Int J Epidemiol 2001 Oct;30(5):1184-92
A history of physical activity, cardiovascular health and longevity: the scientific contributions of Jeremy N Morris, DSc, DPH, FRCP.
Paffenbarger RS Jr, Blair SN, Lee IM.
Division of Epidemiology, Stanford University School of Medicine,
Stanford, CA 94305-5405, USA.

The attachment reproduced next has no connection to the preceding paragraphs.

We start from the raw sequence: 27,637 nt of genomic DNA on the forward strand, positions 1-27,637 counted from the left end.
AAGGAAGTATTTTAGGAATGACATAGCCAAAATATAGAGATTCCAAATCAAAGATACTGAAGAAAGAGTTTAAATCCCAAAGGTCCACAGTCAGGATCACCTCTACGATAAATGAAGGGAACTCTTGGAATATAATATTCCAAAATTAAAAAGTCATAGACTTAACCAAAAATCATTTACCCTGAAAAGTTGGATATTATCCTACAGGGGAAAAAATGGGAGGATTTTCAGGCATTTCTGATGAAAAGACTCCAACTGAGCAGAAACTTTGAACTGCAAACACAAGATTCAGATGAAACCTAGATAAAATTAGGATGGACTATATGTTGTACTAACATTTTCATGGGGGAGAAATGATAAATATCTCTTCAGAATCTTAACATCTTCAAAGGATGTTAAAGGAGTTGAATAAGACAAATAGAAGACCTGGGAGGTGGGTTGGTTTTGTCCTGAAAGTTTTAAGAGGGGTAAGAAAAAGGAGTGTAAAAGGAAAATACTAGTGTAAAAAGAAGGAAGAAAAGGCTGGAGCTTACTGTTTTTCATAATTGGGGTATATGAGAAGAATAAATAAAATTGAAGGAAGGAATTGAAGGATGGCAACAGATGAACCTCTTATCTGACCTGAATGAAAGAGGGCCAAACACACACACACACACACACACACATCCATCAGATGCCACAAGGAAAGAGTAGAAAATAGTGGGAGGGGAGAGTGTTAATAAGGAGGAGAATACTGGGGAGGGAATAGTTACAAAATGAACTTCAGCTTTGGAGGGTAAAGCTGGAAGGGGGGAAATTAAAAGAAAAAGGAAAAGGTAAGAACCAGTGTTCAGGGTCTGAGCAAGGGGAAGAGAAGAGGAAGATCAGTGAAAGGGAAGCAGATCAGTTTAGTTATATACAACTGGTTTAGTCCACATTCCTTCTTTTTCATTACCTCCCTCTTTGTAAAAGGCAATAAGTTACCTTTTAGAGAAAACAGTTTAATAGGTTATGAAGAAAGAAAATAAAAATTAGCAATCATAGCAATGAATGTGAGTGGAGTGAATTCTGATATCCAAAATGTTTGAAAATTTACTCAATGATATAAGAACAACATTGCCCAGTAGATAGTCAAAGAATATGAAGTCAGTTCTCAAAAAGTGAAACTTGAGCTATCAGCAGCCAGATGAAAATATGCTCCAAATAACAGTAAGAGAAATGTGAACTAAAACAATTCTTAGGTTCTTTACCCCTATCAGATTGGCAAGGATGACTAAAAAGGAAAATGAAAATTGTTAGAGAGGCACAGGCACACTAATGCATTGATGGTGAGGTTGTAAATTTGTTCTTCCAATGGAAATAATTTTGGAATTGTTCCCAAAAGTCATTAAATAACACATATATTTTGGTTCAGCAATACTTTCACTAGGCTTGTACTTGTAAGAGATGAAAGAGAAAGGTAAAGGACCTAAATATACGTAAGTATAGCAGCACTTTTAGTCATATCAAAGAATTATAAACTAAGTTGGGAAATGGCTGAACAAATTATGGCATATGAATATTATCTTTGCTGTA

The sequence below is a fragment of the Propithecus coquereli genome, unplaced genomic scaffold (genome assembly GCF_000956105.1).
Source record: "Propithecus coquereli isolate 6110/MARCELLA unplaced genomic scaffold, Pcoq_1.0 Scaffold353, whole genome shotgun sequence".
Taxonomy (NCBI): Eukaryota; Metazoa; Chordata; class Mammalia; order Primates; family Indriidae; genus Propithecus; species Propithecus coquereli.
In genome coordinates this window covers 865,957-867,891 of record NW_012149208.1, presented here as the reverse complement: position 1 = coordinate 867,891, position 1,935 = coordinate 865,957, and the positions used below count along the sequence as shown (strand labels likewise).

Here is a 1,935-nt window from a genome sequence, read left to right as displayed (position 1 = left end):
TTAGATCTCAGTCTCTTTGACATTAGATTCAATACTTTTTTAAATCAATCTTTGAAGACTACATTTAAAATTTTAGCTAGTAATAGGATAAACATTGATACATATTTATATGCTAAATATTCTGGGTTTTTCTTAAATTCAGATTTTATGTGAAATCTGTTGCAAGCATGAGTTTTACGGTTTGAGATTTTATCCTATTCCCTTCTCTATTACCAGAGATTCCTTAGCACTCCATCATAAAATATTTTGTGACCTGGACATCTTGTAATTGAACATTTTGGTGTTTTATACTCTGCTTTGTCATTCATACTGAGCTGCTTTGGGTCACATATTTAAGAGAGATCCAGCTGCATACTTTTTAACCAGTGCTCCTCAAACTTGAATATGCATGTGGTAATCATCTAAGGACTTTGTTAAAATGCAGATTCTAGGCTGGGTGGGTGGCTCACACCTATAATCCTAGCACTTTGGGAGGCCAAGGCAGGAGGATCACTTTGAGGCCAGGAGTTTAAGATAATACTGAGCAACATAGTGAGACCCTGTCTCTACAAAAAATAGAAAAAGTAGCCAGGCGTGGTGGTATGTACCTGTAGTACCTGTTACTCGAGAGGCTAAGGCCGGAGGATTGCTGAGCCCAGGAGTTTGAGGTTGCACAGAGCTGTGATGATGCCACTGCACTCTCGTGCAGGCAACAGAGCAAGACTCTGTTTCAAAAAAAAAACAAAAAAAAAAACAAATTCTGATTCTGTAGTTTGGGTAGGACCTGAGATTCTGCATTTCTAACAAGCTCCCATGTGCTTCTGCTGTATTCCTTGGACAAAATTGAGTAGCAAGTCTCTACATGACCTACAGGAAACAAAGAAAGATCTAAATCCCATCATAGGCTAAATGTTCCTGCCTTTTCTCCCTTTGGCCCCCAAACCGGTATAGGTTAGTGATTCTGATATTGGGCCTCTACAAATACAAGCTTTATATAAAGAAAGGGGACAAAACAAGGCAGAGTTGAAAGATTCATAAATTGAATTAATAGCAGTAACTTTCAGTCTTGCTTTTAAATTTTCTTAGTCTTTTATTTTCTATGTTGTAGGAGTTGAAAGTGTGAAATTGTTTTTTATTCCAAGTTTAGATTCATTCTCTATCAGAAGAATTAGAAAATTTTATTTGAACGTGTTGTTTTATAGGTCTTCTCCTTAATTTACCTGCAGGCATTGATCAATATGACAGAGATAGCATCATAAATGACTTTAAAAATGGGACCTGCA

Since Hippocrates first advised us more than 2000 years ago that exercise-though not too much of it--was good for health, the epidemiology of physical activity has developed apace with the epidemiological method itself. It was only in the mid-20th century that Professor Jeremy N Morris and his associates used quantitative analyses, which dealt with possible selection and confounding biases, to show that vigorous exercise protects against coronary heart disease (CHD). They began by demonstrating an apparent protection against CHD enjoyed by active conductors compared with sedentary drivers of London double-decker buses. In addition, postmen seemed to be protected against CHD like conductors, as opposed to less active government workers. The Morris group pursued the matter further, adapting classical infectious disease epidemiology to the new problems of chronic, non-communicable diseases. Realizing that if physical exercise were to be shown to contribute to the prevention of CHD, it would have to be accomplished through study of leisure-time activities, presumably because of a lack of variability in intensities of physical work. Accordingly, they chose typical sedentary middle-management grade men for study, obtained 5-minute logs of their activities over a 2-day period, and followed them for non-fatal and fatal diseases. In a subsequent study, Morris et al. queried such executive-grade civil servants by detailed mail-back questionnaires on their health habits and health status. They then followed these men for chronic disease occurrence, as in the earlier survey. By 1973 they had distinguished between 'moderately vigorous' and 'vigorous' exercise. In both of these civil service surveys, they demonstrated strong associations between moderately vigorous or vigorous exercise and CHD occurrence, independent of other associations, in age classes 35-64 years. In the last 30 years, with modern-day computers, a large number of epidemiological studies have been conducted in both sexes, in different ethnic groups, in broad age classes, in a variety of social groups, and on most continents of the world. These studies have extended and amplified those of the Morris group, thereby helping to solidify the cause-and-effect evidence that exercise protects against heart disease and averts premature mortality.